The New Cold War Deepens in Africa Using Jihadism and Terrorism as the Excuse
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IN late November, Boko Haram insurgents attacked a post at the Chad-Nigerian border, killing ten soldiers of Chad’s military. This attack is part of a broader jihadi push in the Lake Chad Basin, which comprises Cameroon, Chad, Niger, and Nigeria. Founded in 2002, Boko Haram (‘Western civilisation is forbidden’) fought the Nigerian military for control over the country’s north so that its preachers could establish a dar al-Islam in the region. The reason for Boko Haram’s growth and ability to withstand attacks from the militaries of the four countries in the Chad Basin is due to the terrible social inequality that afflicts the people and due to the residues of colonialism that oppresses them. The military campaigns by the Nigerians in particular, did have an impact: they split Boko Haram, radicalising one faction that now calls itself the Islamic State (West Africa Province). In recent attacks, such as in late November, Boko Haram fighters operated alongside Islamic State fighters, making their attacks more effective. With political crises ongoing in Chad (which remains under military rule) and Cameroon (torn by a civil war), it is unlikely that these countries will contribute significant military force to quell the Boko Haram insurgency.
The Africa Centre for Strategic Studies – funded by the US Department of Defense – released a report in August 2022 called The Evolution of Africa’s Militant Islamic Groups. That report calculated that violence linked to militant Islamic groups increased by 300 per cent since 2012 and has doubled since 2019. The main theatres of activity have been the Sahel region of Africa and in Somalia. That is perhaps why, on December 23, the US African Command called in an airstrike against al-Shabaab fighters in Cadale, northeast of Somalia’s capital of Mogadishu. Whether those killed in that strike were al-Shabaab fighters or civilians mistaken for militants will never be known conclusively. Aerial strikes of this kind are frequently misused, the numbers of dead entering a bureaucratic account of mission success when in fact it might very well result in the increase in subsequent militant actions.
In May 2022, the African Union created the African Humanitarian Agency (AfHA). While Africa accounts for 18 per cent of the world’s population, about three quarters of the world’s documented humanitarian crises occur on the continent. These crises run from starvation to civil war. The war in Africa’s Great Lakes region that began in 1998 has claimed the lives of over six million people, with the centre of the conflict now in the eastern flank of the Democratic Republic of the Congo. Such wars amplify inequalities sedimented by colonialism, which result in mass hunger (a fifth of the total population of the continent went hungry in 2021). The AfHA is intended to go beneath the surface of conflict and seek out its causes, which are not difficult to identify: social inequality and unemployment, hunger and illiteracy, all of them created by the theft of resources from the continent. None of the western warrior states – such as the US – have paid serious attention to the lack of infrastructure and to the heavy burden of debt that impacts the countries of Africa; none of them have been serious about the theft of capital from the continent (the UN Conference on Trade and Development estimates that trade mis-invoicing accounts for $50 billion in annual losses, while capital flight accounts for $88.6 billion). The AfHA will not be able to get to the root causes that create the insurgencies across the continent without being able to secure these lost funds. It is one thing for the United Nations to formulate Sustainable Development Goals, and it is another thing to find the funding to achieve them. African countries, with depleted sovereignty, are simply not able to meet the objectives set by these goals.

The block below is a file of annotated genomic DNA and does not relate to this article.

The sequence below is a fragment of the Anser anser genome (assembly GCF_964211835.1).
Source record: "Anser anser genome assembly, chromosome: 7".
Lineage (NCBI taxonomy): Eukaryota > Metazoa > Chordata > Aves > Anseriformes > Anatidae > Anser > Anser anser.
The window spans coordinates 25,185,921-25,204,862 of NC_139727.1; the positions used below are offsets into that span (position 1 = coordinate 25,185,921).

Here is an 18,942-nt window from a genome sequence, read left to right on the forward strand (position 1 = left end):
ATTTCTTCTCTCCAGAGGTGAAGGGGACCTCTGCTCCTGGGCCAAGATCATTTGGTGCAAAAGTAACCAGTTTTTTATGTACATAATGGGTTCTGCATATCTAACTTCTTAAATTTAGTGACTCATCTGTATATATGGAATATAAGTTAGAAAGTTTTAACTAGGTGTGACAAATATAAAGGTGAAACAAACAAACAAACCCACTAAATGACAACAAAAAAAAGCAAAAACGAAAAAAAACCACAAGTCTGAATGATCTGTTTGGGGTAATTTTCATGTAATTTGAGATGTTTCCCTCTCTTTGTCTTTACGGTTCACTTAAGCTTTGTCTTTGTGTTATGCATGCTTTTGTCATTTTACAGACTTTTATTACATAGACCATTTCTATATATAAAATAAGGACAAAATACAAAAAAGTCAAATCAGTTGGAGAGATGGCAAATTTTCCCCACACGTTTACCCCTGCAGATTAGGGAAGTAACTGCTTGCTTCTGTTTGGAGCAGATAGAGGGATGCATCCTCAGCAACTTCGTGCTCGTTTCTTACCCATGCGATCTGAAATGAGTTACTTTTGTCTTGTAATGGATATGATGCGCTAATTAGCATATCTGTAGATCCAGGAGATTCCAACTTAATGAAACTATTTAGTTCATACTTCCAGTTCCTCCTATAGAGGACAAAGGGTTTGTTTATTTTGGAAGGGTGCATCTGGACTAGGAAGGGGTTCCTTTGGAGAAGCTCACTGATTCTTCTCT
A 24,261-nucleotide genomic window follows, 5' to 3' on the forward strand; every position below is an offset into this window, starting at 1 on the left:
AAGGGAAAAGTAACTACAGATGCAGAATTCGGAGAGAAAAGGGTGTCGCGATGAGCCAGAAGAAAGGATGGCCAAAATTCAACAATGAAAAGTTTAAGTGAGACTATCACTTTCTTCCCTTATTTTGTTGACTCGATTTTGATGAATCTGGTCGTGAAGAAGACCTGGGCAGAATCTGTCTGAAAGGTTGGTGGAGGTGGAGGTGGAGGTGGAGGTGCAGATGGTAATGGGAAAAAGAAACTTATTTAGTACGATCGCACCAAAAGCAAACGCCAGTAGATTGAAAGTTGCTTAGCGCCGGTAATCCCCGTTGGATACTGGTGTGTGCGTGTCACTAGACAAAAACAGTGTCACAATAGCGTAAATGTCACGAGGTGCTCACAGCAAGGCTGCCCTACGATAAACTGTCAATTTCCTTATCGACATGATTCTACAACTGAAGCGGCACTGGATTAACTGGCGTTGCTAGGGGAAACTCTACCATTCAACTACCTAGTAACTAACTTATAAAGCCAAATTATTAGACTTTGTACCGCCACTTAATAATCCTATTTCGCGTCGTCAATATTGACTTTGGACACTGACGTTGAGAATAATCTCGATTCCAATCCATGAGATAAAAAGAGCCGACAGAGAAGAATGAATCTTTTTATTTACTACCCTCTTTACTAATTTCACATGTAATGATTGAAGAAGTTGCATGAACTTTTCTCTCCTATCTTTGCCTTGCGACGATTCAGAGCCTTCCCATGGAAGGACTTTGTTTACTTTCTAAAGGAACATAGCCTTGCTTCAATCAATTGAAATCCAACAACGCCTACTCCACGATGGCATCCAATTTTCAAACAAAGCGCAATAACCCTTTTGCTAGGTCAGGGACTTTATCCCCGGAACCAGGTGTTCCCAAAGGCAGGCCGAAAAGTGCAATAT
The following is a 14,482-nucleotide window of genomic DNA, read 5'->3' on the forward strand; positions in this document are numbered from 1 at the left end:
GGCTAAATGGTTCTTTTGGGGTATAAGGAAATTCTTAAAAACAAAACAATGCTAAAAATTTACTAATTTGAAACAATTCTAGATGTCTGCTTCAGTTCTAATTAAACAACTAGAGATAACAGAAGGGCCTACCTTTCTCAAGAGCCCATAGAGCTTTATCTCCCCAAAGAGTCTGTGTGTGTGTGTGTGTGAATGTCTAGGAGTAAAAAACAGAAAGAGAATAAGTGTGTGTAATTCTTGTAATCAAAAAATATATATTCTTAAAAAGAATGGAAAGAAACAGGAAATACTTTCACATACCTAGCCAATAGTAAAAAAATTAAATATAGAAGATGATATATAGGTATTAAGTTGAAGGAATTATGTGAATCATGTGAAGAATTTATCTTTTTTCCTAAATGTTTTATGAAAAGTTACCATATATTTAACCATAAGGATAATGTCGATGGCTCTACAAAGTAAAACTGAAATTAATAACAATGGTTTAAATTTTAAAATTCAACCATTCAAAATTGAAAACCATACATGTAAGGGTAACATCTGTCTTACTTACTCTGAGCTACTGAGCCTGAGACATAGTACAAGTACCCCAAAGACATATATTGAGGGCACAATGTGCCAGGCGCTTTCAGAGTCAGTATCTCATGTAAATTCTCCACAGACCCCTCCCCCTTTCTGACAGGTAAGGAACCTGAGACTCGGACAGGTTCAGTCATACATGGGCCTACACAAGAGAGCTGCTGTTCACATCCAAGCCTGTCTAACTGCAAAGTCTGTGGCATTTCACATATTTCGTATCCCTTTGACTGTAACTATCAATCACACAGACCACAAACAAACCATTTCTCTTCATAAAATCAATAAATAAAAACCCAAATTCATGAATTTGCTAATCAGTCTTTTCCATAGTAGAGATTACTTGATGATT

US President Joe Biden invited leaders of 49 African countries to a US-Africa Leaders Summit in December 2022. The language is painfully cliched: ‘deliverables and initiatives’ and ‘cooperation on shared global priorities’. For the US, the main aim of this Summit was to try and marginalise Chinese and Russian influence on the African continent. Promises of funds for the continent were made largely as a counterpoint to the actual investments made by China in infrastructure in most of the African countries. It has been widely understood, however, that the US investments – yoked to public-private partnerships – will not really provide the kind of developments (particularly in the electricity sector) needed (whereas a third of the power grid and infrastructure built in Africa since 2010 has been financed and built by China). By 2010, China became the main trading partner of most African countries. The US was less interested in the wars that afflict the African continent than it was to get African leaders to condemn Russia for the war in Ukraine.